György Ligeti composed music as if he was a 3d printer. He was all about accretion, layering sounds on top of each other, either to build solid slabs of noise or to then slide them about like some queasy sonic oil slick. That's not something you could do in a piece for solo organ though, you're limited to one hand per keyboard and whatever the pedals are doing. Still, it should be possible to get the same sort of effect if you have a bunch of helpers working the stops and letting the organist get on with the business of just using the keys. And since every voice on the organ is available this way, why not introduce the piece by playing all of them at once? Why not pull out all the stops and play all the keys at once?
The reason is that if you do that, the organ catches fire. At least that's what happened during rehearsals prior to the Volumina
's debut. But hey, if you don't mind cripplingly high insurance premiums, you too can stage a performance, and thankfully for us several people have done so since. This version is taken from volume 6 of Sony's Ligeti Edition series, and it's great. The opening rush of sound is suitably terrifying, and I'm especially fond of some of the effects made by what sounds like stops being changed mid-note. But best of all are the moments when it sounds as if the organ is half-exhausted, out of breath as it wheezes out the sort of microtonal sounds that audiences seldom get to ever hear. But the majority of Volumina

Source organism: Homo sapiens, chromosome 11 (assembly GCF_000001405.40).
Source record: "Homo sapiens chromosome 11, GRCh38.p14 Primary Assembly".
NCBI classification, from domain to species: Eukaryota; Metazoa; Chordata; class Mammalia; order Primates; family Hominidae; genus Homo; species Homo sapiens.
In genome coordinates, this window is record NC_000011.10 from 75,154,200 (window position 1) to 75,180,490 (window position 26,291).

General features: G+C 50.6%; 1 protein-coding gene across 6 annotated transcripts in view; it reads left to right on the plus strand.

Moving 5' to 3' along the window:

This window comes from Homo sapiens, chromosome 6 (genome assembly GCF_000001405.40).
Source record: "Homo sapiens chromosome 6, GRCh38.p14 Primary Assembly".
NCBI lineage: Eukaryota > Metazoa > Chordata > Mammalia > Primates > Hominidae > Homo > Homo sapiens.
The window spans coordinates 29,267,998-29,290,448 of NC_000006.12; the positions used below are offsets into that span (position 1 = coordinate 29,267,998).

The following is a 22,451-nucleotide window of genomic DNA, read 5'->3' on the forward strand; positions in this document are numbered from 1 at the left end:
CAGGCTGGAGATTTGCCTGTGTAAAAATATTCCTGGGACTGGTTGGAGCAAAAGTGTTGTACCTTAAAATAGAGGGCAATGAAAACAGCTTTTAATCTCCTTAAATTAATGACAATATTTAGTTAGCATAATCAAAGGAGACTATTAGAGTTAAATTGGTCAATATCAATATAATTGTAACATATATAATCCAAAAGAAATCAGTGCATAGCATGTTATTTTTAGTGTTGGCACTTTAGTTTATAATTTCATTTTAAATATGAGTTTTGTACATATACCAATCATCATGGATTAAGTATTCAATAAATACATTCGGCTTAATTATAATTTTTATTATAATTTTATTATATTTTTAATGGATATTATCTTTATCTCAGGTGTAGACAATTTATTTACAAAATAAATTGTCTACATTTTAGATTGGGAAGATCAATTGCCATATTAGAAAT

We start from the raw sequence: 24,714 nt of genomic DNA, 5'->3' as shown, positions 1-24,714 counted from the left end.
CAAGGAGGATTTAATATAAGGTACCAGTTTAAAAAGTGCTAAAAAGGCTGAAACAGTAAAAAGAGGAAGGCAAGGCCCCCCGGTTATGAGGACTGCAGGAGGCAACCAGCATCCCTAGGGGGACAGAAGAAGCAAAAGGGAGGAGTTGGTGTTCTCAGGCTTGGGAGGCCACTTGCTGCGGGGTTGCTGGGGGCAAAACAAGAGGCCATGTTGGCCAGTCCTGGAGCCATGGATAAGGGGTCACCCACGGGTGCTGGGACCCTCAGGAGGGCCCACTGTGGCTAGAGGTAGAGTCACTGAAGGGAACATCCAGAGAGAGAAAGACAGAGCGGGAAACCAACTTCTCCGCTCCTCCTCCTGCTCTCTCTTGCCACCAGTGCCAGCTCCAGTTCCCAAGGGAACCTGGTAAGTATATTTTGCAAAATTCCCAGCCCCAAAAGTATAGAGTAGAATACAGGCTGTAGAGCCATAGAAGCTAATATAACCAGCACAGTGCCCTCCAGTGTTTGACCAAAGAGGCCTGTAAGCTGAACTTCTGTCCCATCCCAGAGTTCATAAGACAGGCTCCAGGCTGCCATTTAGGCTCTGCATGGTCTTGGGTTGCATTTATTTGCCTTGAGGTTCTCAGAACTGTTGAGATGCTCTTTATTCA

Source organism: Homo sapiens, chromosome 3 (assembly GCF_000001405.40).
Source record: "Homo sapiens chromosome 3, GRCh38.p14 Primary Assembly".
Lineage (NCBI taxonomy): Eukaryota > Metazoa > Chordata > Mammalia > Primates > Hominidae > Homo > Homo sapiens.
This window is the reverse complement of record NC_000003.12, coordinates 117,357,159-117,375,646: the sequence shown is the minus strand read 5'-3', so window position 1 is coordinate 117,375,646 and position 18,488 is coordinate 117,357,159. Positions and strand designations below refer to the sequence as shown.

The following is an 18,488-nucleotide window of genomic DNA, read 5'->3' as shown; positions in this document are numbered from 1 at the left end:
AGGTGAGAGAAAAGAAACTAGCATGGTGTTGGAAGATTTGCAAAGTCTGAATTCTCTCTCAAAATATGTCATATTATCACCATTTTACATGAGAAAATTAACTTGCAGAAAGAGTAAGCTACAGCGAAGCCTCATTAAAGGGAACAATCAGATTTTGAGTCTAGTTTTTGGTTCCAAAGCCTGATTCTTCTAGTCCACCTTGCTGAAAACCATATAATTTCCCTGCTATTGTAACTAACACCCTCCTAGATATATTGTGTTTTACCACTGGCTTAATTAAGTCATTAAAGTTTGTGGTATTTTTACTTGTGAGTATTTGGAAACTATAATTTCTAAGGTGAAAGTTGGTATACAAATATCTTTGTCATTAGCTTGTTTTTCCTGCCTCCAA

is high, thin and tremendously quiet. Post Kubrick's 2001
it's impossible to hear these sounds as anything other than celestial dread, but that does nothing to diminish this astonishing composition.György Ligeti - Volumina(alt)